Many parents who share joint custody also share the tax exemption.  Parents sometimes alternate who will claim the exemption each year.  Sometimes they split exemptions for multiple children.  However, it’s very uncommon for parents to alternate who will provide health care coverage for the children from year to year.

Therefore, it now becomes critical that parents share proof of insurance information with each other.  Failure to provide coverage or proof of insurance may subject the parent claiming the exemption to a penalty when filing their taxes.

If you have legal questions about how the Affordable Care Act affects your joint custody or child support, you should consult with legal counsel in the state in which you reside.

Lisa Fiance, Esq. is a licensed California attorney, formally trained mediator, and the owner of Epiphany ADR. The information contained in this article is intended as general information and does not constitute legal or tax advice.

The Basis of the Child Support Obligation

Mutual Duty of Child Support

A parent’s first and principal obligation is to support his or her minor children according to the parent’s circumstances and station in life.  Under California law, this means:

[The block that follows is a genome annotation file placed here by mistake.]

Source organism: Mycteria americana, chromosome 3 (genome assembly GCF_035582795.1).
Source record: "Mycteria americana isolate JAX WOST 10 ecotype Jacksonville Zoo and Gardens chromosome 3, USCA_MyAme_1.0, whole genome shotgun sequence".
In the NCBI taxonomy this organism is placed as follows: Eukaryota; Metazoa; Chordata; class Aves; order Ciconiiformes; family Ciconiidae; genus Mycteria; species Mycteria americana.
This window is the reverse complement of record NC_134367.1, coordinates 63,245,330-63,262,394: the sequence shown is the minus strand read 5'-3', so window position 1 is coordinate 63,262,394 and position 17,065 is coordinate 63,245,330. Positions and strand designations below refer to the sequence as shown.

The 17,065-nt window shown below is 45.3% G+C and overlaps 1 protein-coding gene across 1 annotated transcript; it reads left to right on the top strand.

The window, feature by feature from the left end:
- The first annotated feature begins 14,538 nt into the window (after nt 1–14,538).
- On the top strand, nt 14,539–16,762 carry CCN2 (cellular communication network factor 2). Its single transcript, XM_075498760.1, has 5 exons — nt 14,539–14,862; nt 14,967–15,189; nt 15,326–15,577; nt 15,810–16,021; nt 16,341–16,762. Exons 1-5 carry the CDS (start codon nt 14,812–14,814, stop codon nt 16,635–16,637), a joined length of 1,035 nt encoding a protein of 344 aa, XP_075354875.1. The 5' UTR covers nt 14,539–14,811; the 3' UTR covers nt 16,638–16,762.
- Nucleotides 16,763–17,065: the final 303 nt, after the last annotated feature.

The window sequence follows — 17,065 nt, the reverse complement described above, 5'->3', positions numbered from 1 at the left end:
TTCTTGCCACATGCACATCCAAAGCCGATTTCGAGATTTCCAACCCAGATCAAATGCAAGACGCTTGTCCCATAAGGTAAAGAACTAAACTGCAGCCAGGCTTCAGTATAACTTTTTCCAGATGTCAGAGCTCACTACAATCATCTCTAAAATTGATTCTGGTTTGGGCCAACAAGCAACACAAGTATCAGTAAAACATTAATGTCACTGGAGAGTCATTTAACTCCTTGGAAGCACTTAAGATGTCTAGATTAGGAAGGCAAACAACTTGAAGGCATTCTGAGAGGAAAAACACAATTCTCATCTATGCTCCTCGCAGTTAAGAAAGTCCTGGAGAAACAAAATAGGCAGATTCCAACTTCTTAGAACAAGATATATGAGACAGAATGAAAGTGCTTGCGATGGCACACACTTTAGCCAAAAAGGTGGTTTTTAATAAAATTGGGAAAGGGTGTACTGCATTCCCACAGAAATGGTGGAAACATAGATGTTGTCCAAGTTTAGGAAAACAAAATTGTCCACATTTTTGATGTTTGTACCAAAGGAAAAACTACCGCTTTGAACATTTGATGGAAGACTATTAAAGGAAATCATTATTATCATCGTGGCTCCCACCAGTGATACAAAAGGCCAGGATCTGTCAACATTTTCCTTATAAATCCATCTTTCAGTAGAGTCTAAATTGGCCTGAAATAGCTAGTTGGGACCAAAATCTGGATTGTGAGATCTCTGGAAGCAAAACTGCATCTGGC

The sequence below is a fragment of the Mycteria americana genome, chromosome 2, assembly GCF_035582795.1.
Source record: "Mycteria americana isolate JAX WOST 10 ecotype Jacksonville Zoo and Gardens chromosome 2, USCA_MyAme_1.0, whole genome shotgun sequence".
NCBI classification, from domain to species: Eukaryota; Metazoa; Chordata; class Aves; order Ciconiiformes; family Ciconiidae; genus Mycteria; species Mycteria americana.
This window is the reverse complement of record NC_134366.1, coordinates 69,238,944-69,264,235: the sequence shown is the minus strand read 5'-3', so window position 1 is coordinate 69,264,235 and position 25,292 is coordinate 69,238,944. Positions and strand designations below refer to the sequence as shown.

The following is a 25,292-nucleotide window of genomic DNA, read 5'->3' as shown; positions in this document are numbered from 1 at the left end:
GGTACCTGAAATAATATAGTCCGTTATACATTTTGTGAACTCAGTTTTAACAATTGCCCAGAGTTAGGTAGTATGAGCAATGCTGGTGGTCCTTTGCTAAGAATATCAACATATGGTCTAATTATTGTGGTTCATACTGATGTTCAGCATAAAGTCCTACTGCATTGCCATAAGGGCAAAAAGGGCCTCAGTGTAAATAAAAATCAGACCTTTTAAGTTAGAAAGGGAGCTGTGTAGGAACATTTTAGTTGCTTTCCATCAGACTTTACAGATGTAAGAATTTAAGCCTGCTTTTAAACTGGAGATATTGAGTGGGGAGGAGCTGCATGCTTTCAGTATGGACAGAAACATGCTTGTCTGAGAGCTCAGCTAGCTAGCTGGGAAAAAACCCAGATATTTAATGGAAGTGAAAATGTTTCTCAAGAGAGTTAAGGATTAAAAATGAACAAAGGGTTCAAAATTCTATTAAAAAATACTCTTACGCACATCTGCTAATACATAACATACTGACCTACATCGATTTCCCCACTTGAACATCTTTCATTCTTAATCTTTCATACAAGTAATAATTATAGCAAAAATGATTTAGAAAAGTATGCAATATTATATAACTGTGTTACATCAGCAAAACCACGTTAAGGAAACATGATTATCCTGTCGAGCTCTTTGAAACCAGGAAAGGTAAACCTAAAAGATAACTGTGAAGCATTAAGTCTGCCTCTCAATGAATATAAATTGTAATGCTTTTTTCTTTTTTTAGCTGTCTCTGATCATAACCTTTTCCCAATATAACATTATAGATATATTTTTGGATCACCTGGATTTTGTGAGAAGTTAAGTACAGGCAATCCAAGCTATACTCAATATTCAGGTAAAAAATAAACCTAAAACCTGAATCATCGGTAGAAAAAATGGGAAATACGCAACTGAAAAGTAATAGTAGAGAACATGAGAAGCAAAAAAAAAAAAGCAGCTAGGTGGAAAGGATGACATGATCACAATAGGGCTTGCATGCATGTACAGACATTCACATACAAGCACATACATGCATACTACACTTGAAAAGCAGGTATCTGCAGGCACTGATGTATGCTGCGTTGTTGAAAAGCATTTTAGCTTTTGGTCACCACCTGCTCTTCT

1. Both parents are mutually responsible for the support of their children.  The custodial parent is presumed to contribute some level of child support by providing a home and care for the child.
  2. Each parent should pay child support according to his or her ability.
  3. Children should share in the standard of living of both parents. Child support may therefore improve the standard of living of the custodial parent in order to improve the lives of the children.
  4. The financial needs of the children should be met through private financial resources (versus public assistance) as much as possible.

No Waivers

Child support is vastly different from spousal support.  In divorce mediation, parties can agree to waive spousal support or limit the court’s ability to decide issues involving spousal support. There are no such waivers where child support is involved.

No Waiver of Child Support

The right to child support lies exclusively with the child, independent of the parental relationship or any agreement between the parents. Therefore, unlike property and spousal support provisions, parents cannot contract away child support provisions without taking the proper legal actions.  Also, a custodial parent cannot deny the other parent’s visitation solely for the reason of unpaid child support.

No Waiver of Court Jurisdiction